Curbing Parental Vaccine Hesitancy With Web-Based, Social Media Intervention

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In the VSM arm, infants were more likely to be up-to-date vs infants in the UC arm.
In the VSM arm, infants were more likely to be up-to-date vs infants in the UC arm.

HealthDay News — Providing women with web-based vaccine information with social media applications during pregnancy is associated with a greater proportion of infants up-to-date on their vaccines, according to a study published in Pediatrics.

Jason M. Glanz, PhD, from Kaiser Permanente Colorado in Denver, and colleagues randomly assigned 888 pregnant women (in a 3-to-2-to-1 ratio) to a website with vaccine information and interactive social media components (VSM), a website with vaccine information (VI), or usual care (UC) in order to assess whether the interventions increase early childhood immunization from birth to age 200 days.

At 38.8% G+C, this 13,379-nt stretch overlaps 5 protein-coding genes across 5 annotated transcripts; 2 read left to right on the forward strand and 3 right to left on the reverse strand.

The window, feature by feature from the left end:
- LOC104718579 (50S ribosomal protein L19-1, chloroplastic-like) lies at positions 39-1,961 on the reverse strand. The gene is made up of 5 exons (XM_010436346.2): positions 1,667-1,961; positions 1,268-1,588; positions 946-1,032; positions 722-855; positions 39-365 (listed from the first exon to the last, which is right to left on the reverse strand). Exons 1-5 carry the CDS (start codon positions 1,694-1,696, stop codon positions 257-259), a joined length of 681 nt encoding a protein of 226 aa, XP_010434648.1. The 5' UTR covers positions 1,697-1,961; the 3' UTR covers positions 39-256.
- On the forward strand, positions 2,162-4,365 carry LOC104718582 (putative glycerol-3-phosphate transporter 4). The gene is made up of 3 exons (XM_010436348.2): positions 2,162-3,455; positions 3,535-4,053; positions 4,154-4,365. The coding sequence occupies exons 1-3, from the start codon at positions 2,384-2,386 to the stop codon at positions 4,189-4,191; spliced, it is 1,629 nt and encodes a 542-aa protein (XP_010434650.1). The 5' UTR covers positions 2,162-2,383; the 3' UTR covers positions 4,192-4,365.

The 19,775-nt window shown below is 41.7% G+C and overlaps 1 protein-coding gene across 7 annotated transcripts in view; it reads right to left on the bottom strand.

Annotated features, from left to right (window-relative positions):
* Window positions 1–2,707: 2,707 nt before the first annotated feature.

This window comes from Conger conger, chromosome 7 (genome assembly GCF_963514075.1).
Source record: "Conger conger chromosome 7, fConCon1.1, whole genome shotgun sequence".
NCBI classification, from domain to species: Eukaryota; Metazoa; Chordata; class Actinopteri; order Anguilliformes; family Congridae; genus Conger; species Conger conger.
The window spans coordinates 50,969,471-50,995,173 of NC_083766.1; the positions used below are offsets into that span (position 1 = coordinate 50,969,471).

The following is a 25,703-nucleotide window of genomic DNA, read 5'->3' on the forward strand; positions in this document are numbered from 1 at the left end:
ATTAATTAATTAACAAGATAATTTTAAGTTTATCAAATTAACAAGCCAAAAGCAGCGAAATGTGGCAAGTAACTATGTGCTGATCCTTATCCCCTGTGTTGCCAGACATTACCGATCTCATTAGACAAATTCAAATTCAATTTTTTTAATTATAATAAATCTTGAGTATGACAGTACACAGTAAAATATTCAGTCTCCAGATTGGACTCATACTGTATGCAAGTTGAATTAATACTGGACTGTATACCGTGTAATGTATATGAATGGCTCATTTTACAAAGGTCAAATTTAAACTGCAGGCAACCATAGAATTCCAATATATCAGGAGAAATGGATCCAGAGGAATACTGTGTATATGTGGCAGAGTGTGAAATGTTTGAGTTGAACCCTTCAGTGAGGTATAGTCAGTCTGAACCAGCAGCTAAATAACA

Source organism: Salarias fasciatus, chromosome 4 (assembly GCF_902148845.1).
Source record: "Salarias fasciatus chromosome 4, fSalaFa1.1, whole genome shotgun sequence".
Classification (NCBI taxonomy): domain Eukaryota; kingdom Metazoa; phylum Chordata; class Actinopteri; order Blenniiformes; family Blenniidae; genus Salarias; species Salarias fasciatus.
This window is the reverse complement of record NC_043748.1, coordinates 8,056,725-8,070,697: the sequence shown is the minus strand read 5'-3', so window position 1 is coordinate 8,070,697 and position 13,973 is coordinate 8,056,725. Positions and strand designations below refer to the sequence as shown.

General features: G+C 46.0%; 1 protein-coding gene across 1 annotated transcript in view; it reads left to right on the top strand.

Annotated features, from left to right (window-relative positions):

The researchers found that mean ranks for days undervaccinated were significantly lower in the VSM arm vs UC (P =.02), but not statistically different between the VI and UC (P =.08) or the VSM and VI arms (P =.63). 

The proportions of infants up-to-date at age 200 days were 92.5 in the VSM arm, 91.3 in the VI arm, and 86.6 in the UC group. In the VSM arm, infants were more likely to be up-to-date vs infants in the UC arm (odds ratio [OR], 1.92; 95% confidence interval [CI], 1.07 to 3.47). However, up-to-date status did not statistically differ between the VI and UC arms (OR, 1.62; 95% CI, 0.87 to 3) or between the VSM and VI arms (OR, 1.19, 95% CI, 0.7 to 2.03).

"Providing web-based vaccine information with social media applications during pregnancy can positively influence parental vaccine behaviors," conclude the authors.

Reference

Glanz JM, Wagner NM, Narwaney K, et al. Web-based social media intervention to increase vaccine acceptance: a randomized controlled trial [published online November 6, 2017]. Pediatrics. doi: 10.1542/peds.2017-1117.

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